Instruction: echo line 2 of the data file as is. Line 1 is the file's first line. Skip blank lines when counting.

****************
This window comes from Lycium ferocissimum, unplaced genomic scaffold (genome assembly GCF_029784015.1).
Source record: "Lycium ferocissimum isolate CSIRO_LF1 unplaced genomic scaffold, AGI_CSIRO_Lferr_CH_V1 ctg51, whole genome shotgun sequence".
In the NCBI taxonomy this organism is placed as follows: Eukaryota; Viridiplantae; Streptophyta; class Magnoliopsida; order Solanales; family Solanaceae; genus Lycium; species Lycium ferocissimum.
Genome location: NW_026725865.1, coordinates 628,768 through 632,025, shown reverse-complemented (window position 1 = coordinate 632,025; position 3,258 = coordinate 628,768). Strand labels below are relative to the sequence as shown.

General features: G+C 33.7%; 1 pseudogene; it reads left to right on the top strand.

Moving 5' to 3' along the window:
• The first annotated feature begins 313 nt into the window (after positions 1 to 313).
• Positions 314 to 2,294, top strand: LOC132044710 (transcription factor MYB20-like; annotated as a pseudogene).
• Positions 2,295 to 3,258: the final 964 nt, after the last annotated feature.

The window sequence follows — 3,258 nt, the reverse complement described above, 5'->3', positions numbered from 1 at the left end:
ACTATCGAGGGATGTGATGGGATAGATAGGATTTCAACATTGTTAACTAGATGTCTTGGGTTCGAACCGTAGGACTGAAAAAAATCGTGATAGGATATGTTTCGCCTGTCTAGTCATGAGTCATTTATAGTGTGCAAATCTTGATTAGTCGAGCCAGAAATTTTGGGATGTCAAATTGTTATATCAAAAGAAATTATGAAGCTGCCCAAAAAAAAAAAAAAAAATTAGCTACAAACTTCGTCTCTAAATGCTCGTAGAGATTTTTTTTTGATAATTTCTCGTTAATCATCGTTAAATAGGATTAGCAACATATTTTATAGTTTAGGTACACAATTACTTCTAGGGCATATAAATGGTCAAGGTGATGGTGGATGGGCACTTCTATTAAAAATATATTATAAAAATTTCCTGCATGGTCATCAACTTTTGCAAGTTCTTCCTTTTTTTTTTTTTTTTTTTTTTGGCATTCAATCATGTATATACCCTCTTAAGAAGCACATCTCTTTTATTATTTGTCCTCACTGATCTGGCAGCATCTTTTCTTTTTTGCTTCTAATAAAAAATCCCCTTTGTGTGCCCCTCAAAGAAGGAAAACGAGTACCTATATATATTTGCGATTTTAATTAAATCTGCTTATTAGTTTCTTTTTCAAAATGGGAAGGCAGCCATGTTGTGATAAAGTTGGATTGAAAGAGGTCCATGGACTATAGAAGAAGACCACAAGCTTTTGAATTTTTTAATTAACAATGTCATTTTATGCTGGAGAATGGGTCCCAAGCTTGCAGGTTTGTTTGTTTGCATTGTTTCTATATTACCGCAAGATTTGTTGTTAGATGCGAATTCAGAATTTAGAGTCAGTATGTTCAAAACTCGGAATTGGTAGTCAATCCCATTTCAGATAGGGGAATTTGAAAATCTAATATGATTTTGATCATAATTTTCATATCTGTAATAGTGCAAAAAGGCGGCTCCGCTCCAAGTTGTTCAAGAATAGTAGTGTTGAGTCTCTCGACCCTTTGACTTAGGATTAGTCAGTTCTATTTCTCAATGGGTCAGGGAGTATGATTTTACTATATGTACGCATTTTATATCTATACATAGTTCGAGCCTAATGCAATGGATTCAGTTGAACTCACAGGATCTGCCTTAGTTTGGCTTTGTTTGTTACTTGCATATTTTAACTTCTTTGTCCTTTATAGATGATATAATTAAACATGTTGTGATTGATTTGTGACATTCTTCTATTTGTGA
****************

Source record: "Lycium ferocissimum isolate CSIRO_LF1 unplaced genomic scaffold, AGI_CSIRO_Lferr_CH_V1 ctg51, whole genome shotgun sequence".